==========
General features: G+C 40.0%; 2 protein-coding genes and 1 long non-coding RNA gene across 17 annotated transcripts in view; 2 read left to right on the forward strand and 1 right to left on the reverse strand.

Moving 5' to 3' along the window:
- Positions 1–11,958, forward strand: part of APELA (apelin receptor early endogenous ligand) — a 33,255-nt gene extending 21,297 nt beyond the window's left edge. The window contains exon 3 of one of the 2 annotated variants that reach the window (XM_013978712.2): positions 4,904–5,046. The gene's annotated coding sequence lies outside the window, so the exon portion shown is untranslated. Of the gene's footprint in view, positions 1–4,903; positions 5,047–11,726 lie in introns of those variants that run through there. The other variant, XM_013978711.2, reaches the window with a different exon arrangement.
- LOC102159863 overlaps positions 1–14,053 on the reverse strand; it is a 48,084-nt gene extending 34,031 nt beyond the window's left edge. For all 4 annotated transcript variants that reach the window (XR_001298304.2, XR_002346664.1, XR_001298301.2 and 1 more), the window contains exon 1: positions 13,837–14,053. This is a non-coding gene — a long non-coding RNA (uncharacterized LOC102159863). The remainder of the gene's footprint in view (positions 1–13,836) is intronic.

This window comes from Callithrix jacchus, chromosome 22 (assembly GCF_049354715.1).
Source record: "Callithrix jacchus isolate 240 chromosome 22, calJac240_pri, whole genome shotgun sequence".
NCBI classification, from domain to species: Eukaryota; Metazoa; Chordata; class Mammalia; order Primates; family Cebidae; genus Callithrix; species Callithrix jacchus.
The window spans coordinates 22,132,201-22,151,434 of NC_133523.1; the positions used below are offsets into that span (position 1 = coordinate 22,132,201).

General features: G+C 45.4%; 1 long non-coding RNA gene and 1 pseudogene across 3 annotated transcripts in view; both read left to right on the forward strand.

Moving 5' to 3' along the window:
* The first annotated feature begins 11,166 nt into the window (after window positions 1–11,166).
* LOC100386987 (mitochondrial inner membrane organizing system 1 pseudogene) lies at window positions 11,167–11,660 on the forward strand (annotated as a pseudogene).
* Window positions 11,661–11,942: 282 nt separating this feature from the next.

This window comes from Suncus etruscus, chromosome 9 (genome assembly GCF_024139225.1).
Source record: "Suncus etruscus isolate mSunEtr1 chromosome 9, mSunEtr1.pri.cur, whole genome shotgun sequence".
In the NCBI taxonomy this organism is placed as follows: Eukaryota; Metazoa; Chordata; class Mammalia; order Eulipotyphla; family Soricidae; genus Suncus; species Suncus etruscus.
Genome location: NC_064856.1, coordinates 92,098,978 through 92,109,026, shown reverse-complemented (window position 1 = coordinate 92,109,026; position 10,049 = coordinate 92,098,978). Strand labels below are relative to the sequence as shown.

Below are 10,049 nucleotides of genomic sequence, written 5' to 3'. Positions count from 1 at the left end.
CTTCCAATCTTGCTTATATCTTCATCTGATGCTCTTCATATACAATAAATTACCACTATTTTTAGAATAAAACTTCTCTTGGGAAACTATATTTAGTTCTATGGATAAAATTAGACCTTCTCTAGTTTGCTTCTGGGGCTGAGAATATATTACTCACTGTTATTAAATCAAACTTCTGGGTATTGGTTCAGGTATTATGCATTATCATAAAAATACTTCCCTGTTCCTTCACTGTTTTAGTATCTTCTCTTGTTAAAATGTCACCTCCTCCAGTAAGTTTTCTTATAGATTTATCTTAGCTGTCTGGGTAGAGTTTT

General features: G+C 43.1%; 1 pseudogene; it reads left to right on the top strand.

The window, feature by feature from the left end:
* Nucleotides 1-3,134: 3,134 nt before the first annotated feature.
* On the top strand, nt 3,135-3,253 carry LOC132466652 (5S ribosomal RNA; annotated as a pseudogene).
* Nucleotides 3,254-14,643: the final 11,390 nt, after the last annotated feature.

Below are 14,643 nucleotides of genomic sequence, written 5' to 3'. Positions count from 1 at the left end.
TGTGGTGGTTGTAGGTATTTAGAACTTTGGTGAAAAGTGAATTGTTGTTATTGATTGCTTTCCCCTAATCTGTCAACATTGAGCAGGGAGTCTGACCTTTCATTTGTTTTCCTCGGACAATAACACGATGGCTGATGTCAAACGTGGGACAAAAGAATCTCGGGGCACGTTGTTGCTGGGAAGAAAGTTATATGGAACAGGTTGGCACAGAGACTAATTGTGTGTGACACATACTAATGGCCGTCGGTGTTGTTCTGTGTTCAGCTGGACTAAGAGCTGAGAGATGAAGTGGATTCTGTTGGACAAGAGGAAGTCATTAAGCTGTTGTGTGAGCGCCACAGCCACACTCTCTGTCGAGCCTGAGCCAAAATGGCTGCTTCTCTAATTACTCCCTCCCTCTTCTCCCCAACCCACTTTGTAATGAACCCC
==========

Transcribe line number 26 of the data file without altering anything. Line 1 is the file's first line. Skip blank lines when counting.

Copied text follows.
TGTGGTGGTTGTAGGTATTTAGAACTTTGGTGAAAAGTGAATTGTTGTTATTGATTGCTTTCCCCTAATCTGTCAACATTGAGCAGGGAGTCTGACCTTTCATTTGTTTTCCTCGGACAATAACACGATGGCTGATGTCAAACGTGGGACAAAAGAATCTCGGGGCACGTTGTTGCTGGGAAGAAAGTTATATGGAACAGGTTGGCACAGAGACTAATTGTGTGTGACACATACTAATGGCCGTCGGTGTTGTTCTGTGTTCAGCTGGACTAAGAGCTGAGAGATGAAGTGGATTCTGTTGGACAAGAGGAAGTCATTAAGCTGTTGTGTGAGCGCCACAGCCACACTCTCTGTCGAGCCTGAGCCAAAATGGCTGCTTCTCTAATTACTCCCTCCCTCTTCTCCCCAACCCACTTTGTAATGAACCCC